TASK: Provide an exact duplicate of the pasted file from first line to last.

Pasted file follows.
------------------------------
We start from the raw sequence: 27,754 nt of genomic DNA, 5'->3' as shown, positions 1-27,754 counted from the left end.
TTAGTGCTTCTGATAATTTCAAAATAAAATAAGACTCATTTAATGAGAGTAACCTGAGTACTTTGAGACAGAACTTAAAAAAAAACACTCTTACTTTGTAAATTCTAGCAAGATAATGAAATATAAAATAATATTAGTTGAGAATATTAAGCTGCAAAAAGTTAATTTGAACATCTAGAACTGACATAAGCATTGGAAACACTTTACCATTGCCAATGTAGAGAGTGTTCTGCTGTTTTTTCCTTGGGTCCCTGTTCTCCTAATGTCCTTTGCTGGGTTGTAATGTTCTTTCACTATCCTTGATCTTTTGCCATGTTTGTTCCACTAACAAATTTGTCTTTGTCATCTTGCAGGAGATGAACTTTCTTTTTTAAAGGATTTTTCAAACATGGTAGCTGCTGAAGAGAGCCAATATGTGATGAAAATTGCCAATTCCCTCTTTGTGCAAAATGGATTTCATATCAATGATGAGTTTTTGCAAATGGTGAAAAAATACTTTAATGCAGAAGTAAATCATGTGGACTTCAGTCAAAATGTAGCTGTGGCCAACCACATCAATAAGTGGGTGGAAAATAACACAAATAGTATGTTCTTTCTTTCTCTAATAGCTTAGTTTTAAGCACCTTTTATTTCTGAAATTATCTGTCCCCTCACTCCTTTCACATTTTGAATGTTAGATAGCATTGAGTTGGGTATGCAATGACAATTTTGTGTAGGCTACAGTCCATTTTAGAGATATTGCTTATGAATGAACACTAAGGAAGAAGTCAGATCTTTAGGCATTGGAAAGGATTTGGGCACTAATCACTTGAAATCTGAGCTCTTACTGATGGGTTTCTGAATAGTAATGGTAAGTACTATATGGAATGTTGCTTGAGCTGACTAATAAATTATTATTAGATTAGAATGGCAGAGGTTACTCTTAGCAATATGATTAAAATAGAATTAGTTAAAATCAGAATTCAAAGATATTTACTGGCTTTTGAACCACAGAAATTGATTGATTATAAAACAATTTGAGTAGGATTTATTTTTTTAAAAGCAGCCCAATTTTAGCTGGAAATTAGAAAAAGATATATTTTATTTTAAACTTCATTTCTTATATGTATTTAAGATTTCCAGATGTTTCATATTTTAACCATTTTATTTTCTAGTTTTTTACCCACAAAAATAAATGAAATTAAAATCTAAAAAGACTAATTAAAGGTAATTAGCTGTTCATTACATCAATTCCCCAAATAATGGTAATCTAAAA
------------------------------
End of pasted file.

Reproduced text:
We start from the raw sequence: 27,754 nt of genomic DNA, 5'->3' as shown, positions 1-27,754 counted from the left end.
TTAGTGCTTCTGATAATTTCAAAATAAAATAAGACTCATTTAATGAGAGTAACCTGAGTACTTTGAGACAGAACTTAAAAAAAAACACTCTTACTTTGTAAATTCTAGCAAGATAATGAAATATAAAATAATATTAGTTGAGAATATTAAGCTGCAAAAAGTTAATTTGAACATCTAGAACTGACATAAGCATTGGAAACACTTTACCATTGCCAATGTAGAGAGTGTTCTGCTGTTTTTTCCTTGGGTCCCTGTTCTCCTAATGTCCTTTGCTGGGTTGTAATGTTCTTTCACTATCCTTGATCTTTTGCCATGTTTGTTCCACTAACAAATTTGTCTTTGTCATCTTGCAGGAGATGAACTTTCTTTTTTAAAGGATTTTTCAAACATGGTAGCTGCTGAAGAGAGCCAATATGTGATGAAAATTGCCAATTCCCTCTTTGTGCAAAATGGATTTCATATCAATGATGAGTTTTTGCAAATGGTGAAAAAATACTTTAATGCAGAAGTAAATCATGTGGACTTCAGTCAAAATGTAGCTGTGGCCAACCACATCAATAAGTGGGTGGAAAATAACACAAATAGTATGTTCTTTCTTTCTCTAATAGCTTAGTTTTAAGCACCTTTTATTTCTGAAATTATCTGTCCCCTCACTCCTTTCACATTTTGAATGTTAGATAGCATTGAGTTGGGTATGCAATGACAATTTTGTGTAGGCTACAGTCCATTTTAGAGATATTGCTTATGAATGAACACTAAGGAAGAAGTCAGATCTTTAGGCATTGGAAAGGATTTGGGCACTAATCACTTGAAATCTGAGCTCTTACTGATGGGTTTCTGAATAGTAATGGTAAGTACTATATGGAATGTTGCTTGAGCTGACTAATAAATTATTATTAGATTAGAATGGCAGAGGTTACTCTTAGCAATATGATTAAAATAGAATTAGTTAAAATCAGAATTCAAAGATATTTACTGGCTTTTGAACCACAGAAATTGATTGATTATAAAACAATTTGAGTAGGATTTATTTTTTTAAAAGCAGCCCAATTTTAGCTGGAAATTAGAAAAAGATATATTTTATTTTAAACTTCATTTCTTATATGTATTTAAGATTTCCAGATGTTTCATATTTTAACCATTTTATTTTCTAGTTTTTTACCCACAAAAATAAATGAAATTAAAATCTAAAAAGACTAATTAAAGGTAATTAGCTGTTCATTACATCAATTCCCCAAATAATGGTAATCTAAAA